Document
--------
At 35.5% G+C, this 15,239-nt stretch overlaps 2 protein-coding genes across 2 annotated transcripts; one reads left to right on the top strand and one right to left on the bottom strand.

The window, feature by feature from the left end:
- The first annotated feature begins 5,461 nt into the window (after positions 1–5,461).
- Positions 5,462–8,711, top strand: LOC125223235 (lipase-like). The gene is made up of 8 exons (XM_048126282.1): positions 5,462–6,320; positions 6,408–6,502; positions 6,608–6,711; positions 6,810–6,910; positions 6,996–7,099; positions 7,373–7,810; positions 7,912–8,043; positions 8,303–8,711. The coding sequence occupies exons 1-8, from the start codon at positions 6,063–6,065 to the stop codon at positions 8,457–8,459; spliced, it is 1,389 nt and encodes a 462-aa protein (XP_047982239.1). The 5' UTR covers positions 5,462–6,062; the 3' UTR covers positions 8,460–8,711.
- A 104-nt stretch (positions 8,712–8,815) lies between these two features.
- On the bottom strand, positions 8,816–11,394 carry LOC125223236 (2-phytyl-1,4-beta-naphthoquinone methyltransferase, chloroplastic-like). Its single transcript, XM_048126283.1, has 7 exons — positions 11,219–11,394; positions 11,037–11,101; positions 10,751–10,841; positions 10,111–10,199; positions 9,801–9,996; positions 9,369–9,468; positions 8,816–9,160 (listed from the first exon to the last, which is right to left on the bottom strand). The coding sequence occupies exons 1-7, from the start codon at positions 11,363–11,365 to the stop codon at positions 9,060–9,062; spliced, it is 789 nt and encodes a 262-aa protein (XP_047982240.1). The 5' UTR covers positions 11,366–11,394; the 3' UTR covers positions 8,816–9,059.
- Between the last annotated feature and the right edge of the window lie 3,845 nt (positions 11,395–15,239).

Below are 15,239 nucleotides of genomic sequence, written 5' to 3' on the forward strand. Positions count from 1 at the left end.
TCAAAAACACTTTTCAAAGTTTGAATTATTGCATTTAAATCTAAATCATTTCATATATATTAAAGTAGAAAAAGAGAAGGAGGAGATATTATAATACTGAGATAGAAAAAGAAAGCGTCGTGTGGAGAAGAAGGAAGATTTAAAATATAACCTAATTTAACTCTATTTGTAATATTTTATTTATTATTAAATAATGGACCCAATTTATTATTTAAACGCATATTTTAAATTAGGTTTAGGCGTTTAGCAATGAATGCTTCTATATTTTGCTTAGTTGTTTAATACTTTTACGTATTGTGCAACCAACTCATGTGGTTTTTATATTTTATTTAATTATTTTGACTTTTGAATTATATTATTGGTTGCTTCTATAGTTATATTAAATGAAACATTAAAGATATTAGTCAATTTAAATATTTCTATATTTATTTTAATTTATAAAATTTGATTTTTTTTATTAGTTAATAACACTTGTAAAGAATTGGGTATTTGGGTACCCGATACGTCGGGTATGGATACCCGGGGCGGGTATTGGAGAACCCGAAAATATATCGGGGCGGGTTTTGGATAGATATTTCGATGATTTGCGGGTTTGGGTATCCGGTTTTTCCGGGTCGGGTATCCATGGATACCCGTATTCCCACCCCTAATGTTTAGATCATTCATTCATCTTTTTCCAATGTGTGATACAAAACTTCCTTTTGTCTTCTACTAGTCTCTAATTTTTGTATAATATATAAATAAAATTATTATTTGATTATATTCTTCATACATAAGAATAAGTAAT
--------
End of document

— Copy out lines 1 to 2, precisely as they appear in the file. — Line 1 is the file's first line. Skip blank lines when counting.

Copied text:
At 35.5% G+C, this 15,239-nt stretch overlaps 2 protein-coding genes across 2 annotated transcripts; one reads left to right on the top strand and one right to left on the bottom strand.

The window, feature by feature from the left end: